May 21, 2019
Transcatheter Aortic Valve Replacement (TAVR) has come a long way since it was introduced in the U.S. in 2007, as doctors’ experience and technological advancements have improved. But the medical community still has work to do. Dr. Toby Rogers discusses the current and future state of TAVR.
Intro: MedStar Washington Hospital Center presents Medical Intel where our healthcare team shares health and wellness insights and gives you the inside story on advances in medicine.
Host: We’re speaking with Dr. Toby Rogers, an interventional cardiologist at MedStar Washington Hospital Center. Thank you for joining us, Dr. Rogers.
Dr. Rogers: It’s a pleasure to be here.
Host: Today we’re discussing the future of transcatheter aortic valve replacement, or TAVR. TAVR is a treatment for patients with aortic stenosis, or narrowing of the aortic valve. Dr. Rogers, could you discuss how a doctor can replace an aortic valve without open-heart surgery?
Dr. Rogers: That’s a great question and it’s one that every patient wants to know. So, I think open-heart surgery makes sense. You open the chest, you stop the heart from beating, you cut out the old valve, you sew in a new one, you restart the heart beating again, you sew the chest up, and you have a new heart valve. TAVR is very different. In fact, we don’t actually take the old valve out at all. And, what we do is we thread a new valve through the artery from the leg, all the way up to the heart, and then we open the new valve inside the old one, just pushing the old one out of the way, and we leave the new valve behind, opening and closing inside the old one. And, the beauty of this is that obviously we’re able to that, as I said, thread it from the leg, without having to do open-heart surgery, without having to stop the heart from beating, without having to even put the patient asleep. And so, it’s much less invasive and much less of a stress on the body.
Host: What are some of the improvements in TAVR that you’ve witnessed or been a part of in your practice?
Dr. Rogers: So, I think you can divide the benefits into two broad areas. The first is technology. So, we are now on to the third generation of TAVR valves, meaning that the companies that develop these, and the doctors and scientists that work with them, have gone through three iterations now, or improvements, on the valve technology. And each iteration, each new improvement, has brought dramatic improvements to the whole procedure. Specifically, the catheters that we deliver the valves through from the groin have gotten smaller and smaller. And the smaller a catheter, the less invasive the procedure and the more patients are able to have this procedure because even patients now with very small...even patients with some blockages in the arteries down to the legs, are able to have TAVR whereas in the past they wouldn’t have been able to do so. There’ve also been some key technology improvements that reduce the need for pacemakers after the procedure, that reduce the risk leaking of blood around the new valve after the procedure. And, we know that all of these things put together make for a much more durable and lasting result. And then, the second area that there’ve been improvements is just in our comfort and our experience with the procedure. To the point that when we started doing TAVR, we actually used to put all the patients asleep with general anesthetic. We used to have an echo probe, an ultrasound probe, down the esophagus so that we could monitor the heart very, very carefully during the procedure. And, with experience, we’ve learned that those things are actually not necessary. And so now we do TAVR, as I mentioned before, under just a little bit of sedation. We don’t put patients to sleep. And we don’t even need the ultrasound probe to guide the procedure anymore. We can do the whole thing using x-rays, which is must less invasive. And so, if you put these technology advances and the procedural advances and experience together, it makes for a much less invasive...in fact, we use the word “minimally invasive” approach to TAVR now, and all of those things put together make for better outcomes, faster recovery, shorter time in hospital, and overall better results.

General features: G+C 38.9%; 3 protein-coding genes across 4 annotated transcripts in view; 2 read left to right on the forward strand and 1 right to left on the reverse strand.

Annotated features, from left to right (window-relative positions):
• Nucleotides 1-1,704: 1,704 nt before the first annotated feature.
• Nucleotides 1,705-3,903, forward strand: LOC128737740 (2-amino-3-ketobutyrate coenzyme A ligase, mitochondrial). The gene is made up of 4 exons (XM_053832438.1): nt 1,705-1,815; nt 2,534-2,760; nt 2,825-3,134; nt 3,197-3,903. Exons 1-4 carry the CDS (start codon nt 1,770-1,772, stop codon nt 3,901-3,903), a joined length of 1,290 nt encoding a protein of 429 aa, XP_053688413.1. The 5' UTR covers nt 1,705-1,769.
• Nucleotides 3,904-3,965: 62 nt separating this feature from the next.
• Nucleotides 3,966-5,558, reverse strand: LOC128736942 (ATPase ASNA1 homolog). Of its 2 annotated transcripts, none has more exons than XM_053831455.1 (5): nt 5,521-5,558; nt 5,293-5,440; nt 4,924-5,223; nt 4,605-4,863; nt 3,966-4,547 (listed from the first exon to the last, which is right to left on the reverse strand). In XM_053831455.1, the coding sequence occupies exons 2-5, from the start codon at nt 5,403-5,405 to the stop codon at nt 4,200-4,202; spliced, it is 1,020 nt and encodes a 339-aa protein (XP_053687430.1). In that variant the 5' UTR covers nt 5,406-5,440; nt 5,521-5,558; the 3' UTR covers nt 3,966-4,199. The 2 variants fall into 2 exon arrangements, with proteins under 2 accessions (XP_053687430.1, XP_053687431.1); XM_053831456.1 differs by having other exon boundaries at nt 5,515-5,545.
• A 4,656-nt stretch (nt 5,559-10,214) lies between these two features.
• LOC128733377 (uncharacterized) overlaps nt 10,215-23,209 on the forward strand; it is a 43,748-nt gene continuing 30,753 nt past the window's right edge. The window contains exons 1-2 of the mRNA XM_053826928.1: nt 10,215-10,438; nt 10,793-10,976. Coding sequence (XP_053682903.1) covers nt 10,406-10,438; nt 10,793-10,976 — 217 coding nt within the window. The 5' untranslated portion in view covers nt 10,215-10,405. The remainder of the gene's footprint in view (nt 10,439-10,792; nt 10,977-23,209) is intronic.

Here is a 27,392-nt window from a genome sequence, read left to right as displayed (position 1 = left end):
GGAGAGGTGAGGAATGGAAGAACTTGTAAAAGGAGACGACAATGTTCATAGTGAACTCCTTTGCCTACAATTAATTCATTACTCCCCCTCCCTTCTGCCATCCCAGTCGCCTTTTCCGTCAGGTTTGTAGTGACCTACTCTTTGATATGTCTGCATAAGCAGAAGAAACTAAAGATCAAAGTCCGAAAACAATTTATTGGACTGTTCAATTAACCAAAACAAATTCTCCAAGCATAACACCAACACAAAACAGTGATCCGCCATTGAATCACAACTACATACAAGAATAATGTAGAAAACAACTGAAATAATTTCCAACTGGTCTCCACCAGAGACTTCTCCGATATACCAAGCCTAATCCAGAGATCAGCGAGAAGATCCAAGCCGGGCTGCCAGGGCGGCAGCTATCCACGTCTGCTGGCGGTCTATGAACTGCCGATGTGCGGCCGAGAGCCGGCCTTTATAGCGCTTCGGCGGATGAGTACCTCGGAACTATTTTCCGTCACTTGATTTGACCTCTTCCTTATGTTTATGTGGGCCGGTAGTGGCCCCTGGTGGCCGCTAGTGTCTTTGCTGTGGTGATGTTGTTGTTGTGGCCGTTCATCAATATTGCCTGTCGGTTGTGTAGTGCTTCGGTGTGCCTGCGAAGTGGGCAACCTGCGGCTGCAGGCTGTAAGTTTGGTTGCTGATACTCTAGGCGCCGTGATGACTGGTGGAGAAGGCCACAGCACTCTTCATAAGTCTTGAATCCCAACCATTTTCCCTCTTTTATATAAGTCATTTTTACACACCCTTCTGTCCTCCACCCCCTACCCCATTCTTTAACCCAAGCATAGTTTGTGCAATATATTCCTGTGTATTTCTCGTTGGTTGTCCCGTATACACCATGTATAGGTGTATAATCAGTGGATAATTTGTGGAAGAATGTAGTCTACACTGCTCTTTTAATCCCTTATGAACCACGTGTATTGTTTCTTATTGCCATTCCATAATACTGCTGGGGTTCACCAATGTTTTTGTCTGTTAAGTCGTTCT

Host: Even with all of those amazing benefits, what do you think should be improved in the next generation of TAVR?